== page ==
Have you ever agreed to go to a thing and secretly not really wanted to go to the thing? Maybe it was a thing you’d ordinarily enjoy – like a meal out with a friend – only you also had a whole bunch of other stuff on that week and so it started to feel like an extra hassle. Maybe you fully intended to go anyway and then one of the kids got a bit sick. You could probably have found a way to avoid cancelling, but…
Sometimes people don’t plan to let you down. Sometimes their intentions are good, but they’re… well, not looking for an excuse exactly. Let’s just say they’re a little more excuse aware.
With regards to the cancellation – sorry, postponement – of the Old Trafford Test, it’s easy to pick your own dots and join them together to create a picture. It’s easy to get caught up in all the finger pointing and isn’t it convenient thats that are blowing around right now.
We’d argue that binning the match almost certainly wasn’t a nefarious long-term plan on the part of the BCCI. We’d also add that doesn’t mean the bar for sacking it off wasn’t a good deal lower than for your average fixture.
We had pretty good warning that the fifth Test wasn’t India’s favourite appointment after all. In fact we explicitly asked whether the match would actually be played all the way back in May.
The motivations for not playing the match outlined in that article – chiefly the desire to get everyone in place in good time for the resumption of the IPL – didn’t go away. They continued to apply and if they weren’t enough to do away with the match under normal circumstances, they brought the threshold for doing so a good deal nearer. It’s not like the Old Trafford Test was an outright impediment. It’s more that life became simpler without it.
Whether this perception of the match influenced Ravi Shastri’s laissez faire attitude to Covid regulations at his book launch, only he can say. Maybe it was just that general, everyday Shastri sense of untouchability. Or maybe a long, hitherto unaffected tour had seen measures gradually erode all round as more and more people on both sides skirted the edges of what was permitted. (Strikes us that the less strict the rules, the less it seems like a big deal to break them.)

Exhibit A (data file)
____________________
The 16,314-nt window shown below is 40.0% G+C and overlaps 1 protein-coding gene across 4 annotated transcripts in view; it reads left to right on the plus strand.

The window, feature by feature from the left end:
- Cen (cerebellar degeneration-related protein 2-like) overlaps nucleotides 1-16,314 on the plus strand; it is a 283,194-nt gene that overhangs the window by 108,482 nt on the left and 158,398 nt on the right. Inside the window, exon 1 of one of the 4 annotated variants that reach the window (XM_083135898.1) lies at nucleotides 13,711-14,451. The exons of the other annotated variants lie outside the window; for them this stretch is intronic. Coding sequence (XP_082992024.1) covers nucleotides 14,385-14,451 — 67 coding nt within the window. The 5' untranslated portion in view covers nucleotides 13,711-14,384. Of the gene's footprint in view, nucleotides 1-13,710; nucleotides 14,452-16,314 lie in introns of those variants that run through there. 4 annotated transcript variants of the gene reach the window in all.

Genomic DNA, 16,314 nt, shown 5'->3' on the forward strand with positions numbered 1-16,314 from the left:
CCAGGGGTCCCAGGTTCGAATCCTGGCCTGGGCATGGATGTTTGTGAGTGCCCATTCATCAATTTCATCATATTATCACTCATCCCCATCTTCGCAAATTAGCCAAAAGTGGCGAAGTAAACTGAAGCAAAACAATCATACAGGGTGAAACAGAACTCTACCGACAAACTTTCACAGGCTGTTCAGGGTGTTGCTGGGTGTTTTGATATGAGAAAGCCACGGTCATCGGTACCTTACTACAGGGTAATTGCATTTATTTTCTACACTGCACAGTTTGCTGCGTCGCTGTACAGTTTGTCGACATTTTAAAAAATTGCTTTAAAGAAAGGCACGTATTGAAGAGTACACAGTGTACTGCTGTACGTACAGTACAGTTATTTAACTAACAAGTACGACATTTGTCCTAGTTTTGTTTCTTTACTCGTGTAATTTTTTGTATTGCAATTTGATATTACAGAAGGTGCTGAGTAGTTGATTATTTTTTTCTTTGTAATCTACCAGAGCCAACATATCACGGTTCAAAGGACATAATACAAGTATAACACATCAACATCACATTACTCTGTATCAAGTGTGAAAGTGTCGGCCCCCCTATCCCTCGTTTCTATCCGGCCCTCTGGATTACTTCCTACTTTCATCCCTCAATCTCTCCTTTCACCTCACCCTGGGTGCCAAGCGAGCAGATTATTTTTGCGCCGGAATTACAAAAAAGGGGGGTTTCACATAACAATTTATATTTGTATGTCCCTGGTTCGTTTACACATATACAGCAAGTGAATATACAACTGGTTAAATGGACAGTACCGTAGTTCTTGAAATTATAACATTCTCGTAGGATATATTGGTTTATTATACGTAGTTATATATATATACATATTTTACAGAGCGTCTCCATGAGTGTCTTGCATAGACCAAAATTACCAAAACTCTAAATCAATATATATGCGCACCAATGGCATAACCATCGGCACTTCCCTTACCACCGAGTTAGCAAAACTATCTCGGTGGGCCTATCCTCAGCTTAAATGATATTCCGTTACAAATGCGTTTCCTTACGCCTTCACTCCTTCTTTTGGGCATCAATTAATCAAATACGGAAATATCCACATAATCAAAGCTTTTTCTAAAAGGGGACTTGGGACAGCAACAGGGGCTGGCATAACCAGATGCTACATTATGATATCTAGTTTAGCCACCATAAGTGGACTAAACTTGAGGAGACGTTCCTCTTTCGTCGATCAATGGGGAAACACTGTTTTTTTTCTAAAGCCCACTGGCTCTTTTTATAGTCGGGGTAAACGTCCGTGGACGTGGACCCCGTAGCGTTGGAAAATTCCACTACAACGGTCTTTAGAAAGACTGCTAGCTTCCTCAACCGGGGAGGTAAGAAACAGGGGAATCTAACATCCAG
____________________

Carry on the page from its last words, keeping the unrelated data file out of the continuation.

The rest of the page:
You can imagine players’ complacency vanishing in an instant though at the news they’d been in contact with people who’d tested positive. Imagine for a second being part of a large group who’ve all travelled together for months and are really starting to feel aware of that. Imagine hearing The Virus had infiltrated the camp and then everyone catastrophising to each other and fanning the flames.
We’ve probably all found ourselves in a similar sort of position at some point in the last year or so. People do get jittery and if you put a lot of jittery people together with no-one to temper that, the mood can escalate pretty quickly. Families are present and the players are also weighing up the rest of their years against the very final fixture of a pretty gruelling tour.
So maybe it’s not “all about the IPL” and maybe it’s not “all about money”. Maybe it’s a load of different people and a load of different factors and a tipping point.
We’d argue that India wanted to play the fifth Test. It’s just that when it’s the last match and there’s a virus in the air and a load of other competitions to come and you’re tired and worried and, yes, already 2-1 up. Maybe then you look at the situation and say wouldn’t it be easier if we maybe called it a day and maybe just didn’t play this particular game.
Unfortunately, this growing half-heartedness gave rise to what ended up a last minute cancellation. That is a pretty shitty thing and those who were planning to attend should feel entitled to adopt the Bluth family motto: “Forget, but never forgive.”
The rest of us can maybe take a step back and survey the summer as a whole. There was an awful lot of international cricket this year – almost certainly more than you expected – and an awful lot of it was extremely good. Things have been worse.
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